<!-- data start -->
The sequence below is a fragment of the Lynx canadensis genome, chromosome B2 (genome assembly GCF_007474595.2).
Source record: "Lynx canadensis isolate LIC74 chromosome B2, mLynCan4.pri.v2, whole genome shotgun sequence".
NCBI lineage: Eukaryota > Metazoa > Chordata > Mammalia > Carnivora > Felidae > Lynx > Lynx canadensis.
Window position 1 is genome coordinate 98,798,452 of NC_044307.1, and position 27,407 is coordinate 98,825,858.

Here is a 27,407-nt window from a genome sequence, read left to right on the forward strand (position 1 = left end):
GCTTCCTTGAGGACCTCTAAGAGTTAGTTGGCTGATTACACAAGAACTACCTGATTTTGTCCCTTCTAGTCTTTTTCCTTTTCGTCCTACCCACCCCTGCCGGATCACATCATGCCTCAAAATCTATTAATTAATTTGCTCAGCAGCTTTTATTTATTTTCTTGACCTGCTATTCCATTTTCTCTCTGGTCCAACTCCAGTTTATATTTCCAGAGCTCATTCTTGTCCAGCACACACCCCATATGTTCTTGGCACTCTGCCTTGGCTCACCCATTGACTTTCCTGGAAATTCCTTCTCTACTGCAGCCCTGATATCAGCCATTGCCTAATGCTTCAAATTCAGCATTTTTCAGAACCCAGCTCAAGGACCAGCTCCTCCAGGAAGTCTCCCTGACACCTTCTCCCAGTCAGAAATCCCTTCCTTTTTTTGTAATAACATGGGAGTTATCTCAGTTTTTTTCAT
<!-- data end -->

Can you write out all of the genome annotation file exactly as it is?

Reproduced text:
The sequence below is a fragment of the Lynx canadensis genome, chromosome B2 (genome assembly GCF_007474595.2).
Source record: "Lynx canadensis isolate LIC74 chromosome B2, mLynCan4.pri.v2, whole genome shotgun sequence".
NCBI lineage: Eukaryota > Metazoa > Chordata > Mammalia > Carnivora > Felidae > Lynx > Lynx canadensis.
Window position 1 is genome coordinate 98,798,452 of NC_044307.1, and position 27,407 is coordinate 98,825,858.

Here is a 27,407-nt window from a genome sequence, read left to right on the forward strand (position 1 = left end):
GCTTCCTTGAGGACCTCTAAGAGTTAGTTGGCTGATTACACAAGAACTACCTGATTTTGTCCCTTCTAGTCTTTTTCCTTTTCGTCCTACCCACCCCTGCCGGATCACATCATGCCTCAAAATCTATTAATTAATTTGCTCAGCAGCTTTTATTTATTTTCTTGACCTGCTATTCCATTTTCTCTCTGGTCCAACTCCAGTTTATATTTCCAGAGCTCATTCTTGTCCAGCACACACCCCATATGTTCTTGGCACTCTGCCTTGGCTCACCCATTGACTTTCCTGGAAATTCCTTCTCTACTGCAGCCCTGATATCAGCCATTGCCTAATGCTTCAAATTCAGCATTTTTCAGAACCCAGCTCAAGGACCAGCTCCTCCAGGAAGTCTCCCTGACACCTTCTCCCAGTCAGAAATCCCTTCCTTTTTTTGTAATAACATGGGAGTTATCTCAGTTTTTTTCAT